Are Hands-Free Devices Really Less Distracting?
Most people are unwilling to be unplugged these days, even when they’re driving. Hands-free devices may seem like the perfect answer to this problem, since they let drivers carry on a conversation while keeping their hands on the wheel. However, a recent AAA study has found that hands-free devices may not be the godsend they were once thought to be.
Texting while driving causes a frightening number of automobile accidents and injuries, but the study found that even using a device in hands-free mode has its downsides.
According to AAA, drivers can be distracted for up to 27 second after doing what may be considered relatively harmless activities — changing music, dialing a phone number, calling a contact, or sending a text message, even when using hands-free technology or the infotainment system installed in their vehicle. Twenty-seven seconds is ample time to run a stop sign, hit a pedestrian, or rear end another vehicle while a driver’s mind is still readjusting to the task of driving.
Why are these advanced hands-free technologies still distracting? Research has shown that they can be extremely error prone — think about how many times you have had to repeat yourself to correctly send a text to “John” not “Mom,” which can make them very frustrating to use, and frustration can be another distraction. Studies also show that older drivers, the ones most likely to buy vehicles with infotainment systems, are much more distracted than younger drivers when it comes to giving voice commands, simply because age causes a declining ability to multitask.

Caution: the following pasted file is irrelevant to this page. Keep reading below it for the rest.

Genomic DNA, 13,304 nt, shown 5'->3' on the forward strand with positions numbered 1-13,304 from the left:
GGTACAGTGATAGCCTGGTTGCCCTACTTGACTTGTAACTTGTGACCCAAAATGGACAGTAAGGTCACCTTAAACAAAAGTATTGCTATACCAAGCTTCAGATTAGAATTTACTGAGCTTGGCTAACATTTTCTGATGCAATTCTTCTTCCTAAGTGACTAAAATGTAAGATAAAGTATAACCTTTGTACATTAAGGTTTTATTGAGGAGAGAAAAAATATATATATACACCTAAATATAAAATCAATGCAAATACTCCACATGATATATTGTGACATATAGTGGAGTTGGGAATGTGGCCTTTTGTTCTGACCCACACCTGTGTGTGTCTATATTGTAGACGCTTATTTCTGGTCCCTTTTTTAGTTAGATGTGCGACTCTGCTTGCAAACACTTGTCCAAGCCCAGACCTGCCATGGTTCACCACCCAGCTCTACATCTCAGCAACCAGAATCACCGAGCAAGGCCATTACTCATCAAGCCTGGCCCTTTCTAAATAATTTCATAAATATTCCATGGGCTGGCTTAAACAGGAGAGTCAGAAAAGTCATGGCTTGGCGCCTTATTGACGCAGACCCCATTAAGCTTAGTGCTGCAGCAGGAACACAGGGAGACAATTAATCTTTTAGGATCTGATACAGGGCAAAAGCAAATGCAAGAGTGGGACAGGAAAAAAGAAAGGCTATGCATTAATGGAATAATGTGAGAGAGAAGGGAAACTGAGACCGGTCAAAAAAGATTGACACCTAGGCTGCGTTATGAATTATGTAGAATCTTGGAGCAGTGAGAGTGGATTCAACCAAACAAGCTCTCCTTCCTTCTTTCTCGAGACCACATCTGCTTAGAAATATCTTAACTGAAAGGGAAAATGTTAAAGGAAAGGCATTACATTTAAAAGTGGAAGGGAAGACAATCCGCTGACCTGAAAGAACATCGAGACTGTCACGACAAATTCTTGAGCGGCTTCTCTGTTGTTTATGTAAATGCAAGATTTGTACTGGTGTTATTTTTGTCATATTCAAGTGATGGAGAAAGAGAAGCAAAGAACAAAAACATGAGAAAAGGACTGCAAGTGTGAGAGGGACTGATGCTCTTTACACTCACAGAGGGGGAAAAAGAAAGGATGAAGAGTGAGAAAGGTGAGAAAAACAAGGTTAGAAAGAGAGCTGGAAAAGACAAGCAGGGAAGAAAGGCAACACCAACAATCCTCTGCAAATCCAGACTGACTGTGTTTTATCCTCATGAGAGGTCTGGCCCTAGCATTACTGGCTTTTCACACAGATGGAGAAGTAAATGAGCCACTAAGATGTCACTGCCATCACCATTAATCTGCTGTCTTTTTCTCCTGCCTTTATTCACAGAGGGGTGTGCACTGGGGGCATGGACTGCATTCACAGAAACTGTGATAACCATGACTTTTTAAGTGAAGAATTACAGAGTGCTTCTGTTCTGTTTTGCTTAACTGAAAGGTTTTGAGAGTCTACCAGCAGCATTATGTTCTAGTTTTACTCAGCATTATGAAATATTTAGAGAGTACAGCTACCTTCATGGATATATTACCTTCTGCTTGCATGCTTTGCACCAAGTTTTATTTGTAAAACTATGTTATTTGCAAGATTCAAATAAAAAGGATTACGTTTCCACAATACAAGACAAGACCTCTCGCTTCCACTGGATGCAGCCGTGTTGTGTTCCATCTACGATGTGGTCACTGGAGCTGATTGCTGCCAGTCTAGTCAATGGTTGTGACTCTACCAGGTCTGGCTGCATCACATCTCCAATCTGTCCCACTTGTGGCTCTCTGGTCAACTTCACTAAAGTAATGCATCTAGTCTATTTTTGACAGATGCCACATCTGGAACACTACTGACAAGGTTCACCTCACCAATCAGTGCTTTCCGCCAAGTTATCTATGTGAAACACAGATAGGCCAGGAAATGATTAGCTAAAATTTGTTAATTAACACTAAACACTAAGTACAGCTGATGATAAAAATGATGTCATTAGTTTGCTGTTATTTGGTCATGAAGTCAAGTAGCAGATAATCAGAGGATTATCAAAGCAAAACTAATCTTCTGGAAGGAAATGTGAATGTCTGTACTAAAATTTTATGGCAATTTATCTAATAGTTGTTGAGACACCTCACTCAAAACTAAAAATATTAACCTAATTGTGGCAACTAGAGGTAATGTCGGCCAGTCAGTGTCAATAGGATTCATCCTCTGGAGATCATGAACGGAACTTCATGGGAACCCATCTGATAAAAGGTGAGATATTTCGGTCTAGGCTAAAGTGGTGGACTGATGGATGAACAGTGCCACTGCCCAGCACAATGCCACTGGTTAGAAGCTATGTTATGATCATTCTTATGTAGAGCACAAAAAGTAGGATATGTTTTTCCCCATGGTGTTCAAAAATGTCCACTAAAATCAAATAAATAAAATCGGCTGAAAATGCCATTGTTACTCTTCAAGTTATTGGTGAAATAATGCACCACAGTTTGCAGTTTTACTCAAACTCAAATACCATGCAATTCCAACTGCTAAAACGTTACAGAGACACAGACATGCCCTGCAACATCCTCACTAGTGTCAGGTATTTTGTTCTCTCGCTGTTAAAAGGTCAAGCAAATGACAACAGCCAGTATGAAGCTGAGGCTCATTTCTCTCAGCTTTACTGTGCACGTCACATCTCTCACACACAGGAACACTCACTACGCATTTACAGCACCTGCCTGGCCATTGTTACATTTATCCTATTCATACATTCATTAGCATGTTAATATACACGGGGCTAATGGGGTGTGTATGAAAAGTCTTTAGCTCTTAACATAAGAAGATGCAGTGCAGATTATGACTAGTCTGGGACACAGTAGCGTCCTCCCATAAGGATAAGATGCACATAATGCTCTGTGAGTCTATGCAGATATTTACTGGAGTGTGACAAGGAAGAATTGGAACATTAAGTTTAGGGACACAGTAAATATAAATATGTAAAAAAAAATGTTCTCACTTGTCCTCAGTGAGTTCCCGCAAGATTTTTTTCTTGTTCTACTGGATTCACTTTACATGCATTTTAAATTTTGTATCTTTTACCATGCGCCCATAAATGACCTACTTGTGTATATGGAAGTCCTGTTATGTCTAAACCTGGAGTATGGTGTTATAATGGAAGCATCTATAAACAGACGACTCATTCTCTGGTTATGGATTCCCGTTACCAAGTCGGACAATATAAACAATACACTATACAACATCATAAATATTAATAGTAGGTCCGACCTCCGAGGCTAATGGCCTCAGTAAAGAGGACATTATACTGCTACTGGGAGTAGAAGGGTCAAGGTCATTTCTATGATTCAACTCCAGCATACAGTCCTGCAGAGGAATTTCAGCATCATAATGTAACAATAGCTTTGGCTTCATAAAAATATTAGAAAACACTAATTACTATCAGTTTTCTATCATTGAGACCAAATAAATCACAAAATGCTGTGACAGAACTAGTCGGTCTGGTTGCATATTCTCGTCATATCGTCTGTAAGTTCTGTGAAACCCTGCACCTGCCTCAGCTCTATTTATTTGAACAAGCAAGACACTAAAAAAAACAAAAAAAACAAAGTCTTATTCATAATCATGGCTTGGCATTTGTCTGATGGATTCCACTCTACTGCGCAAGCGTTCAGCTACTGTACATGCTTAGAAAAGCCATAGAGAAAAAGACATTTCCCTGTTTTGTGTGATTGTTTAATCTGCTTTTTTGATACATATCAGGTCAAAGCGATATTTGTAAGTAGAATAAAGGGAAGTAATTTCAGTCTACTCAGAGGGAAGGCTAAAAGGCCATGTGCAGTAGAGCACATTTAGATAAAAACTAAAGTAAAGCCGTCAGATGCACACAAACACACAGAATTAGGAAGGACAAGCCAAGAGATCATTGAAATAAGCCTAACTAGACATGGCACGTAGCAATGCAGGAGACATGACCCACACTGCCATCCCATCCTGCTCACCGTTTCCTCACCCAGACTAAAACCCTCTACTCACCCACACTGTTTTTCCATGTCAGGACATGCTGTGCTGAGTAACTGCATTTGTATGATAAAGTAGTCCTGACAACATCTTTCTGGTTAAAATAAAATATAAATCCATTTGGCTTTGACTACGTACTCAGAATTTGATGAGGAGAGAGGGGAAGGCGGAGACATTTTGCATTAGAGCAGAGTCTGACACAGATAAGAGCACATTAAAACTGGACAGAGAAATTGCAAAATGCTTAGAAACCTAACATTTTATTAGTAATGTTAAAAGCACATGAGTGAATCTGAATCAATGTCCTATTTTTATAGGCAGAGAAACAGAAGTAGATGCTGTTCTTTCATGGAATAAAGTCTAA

Focusing on Distraction
A hands-free device most often is a headset that communicates (via wire or wirelessly) with a phone or a factory-installed or aftermarket device that often includes voice recognition. Many hands-free devices allow voice-activated dialing and operation.
According to the National Safety Council (NSC), hands-free devices often are seen as a solution to the risks of driver distraction because they help eliminate two obvious risks:
- Visual risk, or looking away from the road
- Manual risk, removing your hands from the steering wheel
However, a third type of distraction can occur while driving: cognitive, which is taking your mind off the road.
Out of Hand, Out of Mind?
The human brain is not built to perform two tasks at the same time. Instead, the brain handles tasks sequentially, switching between one task and another. Because the brain can juggle tasks very rapidly, this leads us to mistakenly believe that we are doing two tasks at the same time, when in reality, the brain is switching attention between tasks but actually performing only one task at a time.
If you’re thinking about talking on the phone or sending a text while driving, you’re simply not capable of focusing completely either activity. While your brain is shifting focus from one thing to the other, it often becomes overloaded, resulting in slower reaction time and reduced driving performance. So even if your device is out of your hand, it’s still occupying vital space in your mind.